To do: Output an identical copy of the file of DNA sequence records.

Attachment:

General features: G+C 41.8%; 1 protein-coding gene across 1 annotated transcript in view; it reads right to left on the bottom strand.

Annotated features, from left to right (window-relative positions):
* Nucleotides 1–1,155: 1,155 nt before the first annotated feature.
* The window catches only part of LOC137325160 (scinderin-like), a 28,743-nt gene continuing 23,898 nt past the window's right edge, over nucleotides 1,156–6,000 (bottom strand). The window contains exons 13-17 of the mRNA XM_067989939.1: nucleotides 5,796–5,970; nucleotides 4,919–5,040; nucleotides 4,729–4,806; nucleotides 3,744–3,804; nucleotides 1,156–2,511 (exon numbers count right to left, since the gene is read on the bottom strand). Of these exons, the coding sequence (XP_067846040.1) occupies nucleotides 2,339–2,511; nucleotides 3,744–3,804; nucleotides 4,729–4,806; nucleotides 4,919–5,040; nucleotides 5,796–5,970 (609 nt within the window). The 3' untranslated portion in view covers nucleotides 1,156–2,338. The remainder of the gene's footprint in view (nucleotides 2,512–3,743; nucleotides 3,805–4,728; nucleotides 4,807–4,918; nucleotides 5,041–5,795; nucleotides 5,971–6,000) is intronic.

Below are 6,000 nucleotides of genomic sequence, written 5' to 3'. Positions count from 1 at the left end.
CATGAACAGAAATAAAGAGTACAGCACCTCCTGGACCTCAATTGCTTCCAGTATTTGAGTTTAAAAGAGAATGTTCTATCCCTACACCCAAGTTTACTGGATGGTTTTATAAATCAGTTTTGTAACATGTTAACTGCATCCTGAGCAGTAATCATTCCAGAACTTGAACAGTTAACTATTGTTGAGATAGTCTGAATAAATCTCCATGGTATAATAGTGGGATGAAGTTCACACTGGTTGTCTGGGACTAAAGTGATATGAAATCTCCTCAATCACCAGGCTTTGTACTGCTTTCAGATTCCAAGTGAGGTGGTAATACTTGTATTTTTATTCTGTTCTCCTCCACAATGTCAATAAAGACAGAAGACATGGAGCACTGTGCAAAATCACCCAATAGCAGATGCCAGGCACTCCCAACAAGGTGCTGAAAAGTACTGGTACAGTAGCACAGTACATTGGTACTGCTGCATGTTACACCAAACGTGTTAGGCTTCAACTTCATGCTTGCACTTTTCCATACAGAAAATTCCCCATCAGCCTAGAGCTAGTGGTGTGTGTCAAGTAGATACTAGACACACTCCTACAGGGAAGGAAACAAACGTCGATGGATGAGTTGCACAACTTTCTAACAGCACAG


General features: G+C 41.8%; 1 protein-coding gene across 1 annotated transcript in view; it reads right to left on the bottom strand.

Annotated features, from left to right (window-relative positions):
* Nucleotides 1–1,155: 1,155 nt before the first annotated feature.
* The window catches only part of LOC137325160 (scinderin-like), a 28,743-nt gene continuing 23,898 nt past the window's right edge, over nucleotides 1,156–6,000 (bottom strand). The window contains exons 13-17 of the mRNA XM_067989939.1: nucleotides 5,796–5,970; nucleotides 4,919–5,040; nucleotides 4,729–4,806; nucleotides 3,744–3,804; nucleotides 1,156–2,511 (exon numbers count right to left, since the gene is read on the bottom strand). Of these exons, the coding sequence (XP_067846040.1) occupies nucleotides 2,339–2,511; nucleotides 3,744–3,804; nucleotides 4,729–4,806; nucleotides 4,919–5,040; nucleotides 5,796–5,970 (609 nt within the window). The 3' untranslated portion in view covers nucleotides 1,156–2,338. The remainder of the gene's footprint in view (nucleotides 2,512–3,743; nucleotides 3,805–4,728; nucleotides 4,807–4,918; nucleotides 5,041–5,795; nucleotides 5,971–6,000) is intronic.

Below are 6,000 nucleotides of genomic sequence, written 5' to 3'. Positions count from 1 at the left end.
CATGAACAGAAATAAAGAGTACAGCACCTCCTGGACCTCAATTGCTTCCAGTATTTGAGTTTAAAAGAGAATGTTCTATCCCTACACCCAAGTTTACTGGATGGTTTTATAAATCAGTTTTGTAACATGTTAACTGCATCCTGAGCAGTAATCATTCCAGAACTTGAACAGTTAACTATTGTTGAGATAGTCTGAATAAATCTCCATGGTATAATAGTGGGATGAAGTTCACACTGGTTGTCTGGGACTAAAGTGATATGAAATCTCCTCAATCACCAGGCTTTGTACTGCTTTCAGATTCCAAGTGAGGTGGTAATACTTGTATTTTTATTCTGTTCTCCTCCACAATGTCAATAAAGACAGAAGACATGGAGCACTGTGCAAAATCACCCAATAGCAGATGCCAGGCACTCCCAACAAGGTGCTGAAAAGTACTGGTACAGTAGCACAGTACATTGGTACTGCTGCATGTTACACCAAACGTGTTAGGCTTCAACTTCATGCTTGCACTTTTCCATACAGAAAATTCCCCATCAGCCTAGAGCTAGTGGTGTGTGTCAAGTAGATACTAGACACACTCCTACAGGGAAGGAAACAAACGTCGATGGATGAGTTGCACAACTTTCTAACAGCACAG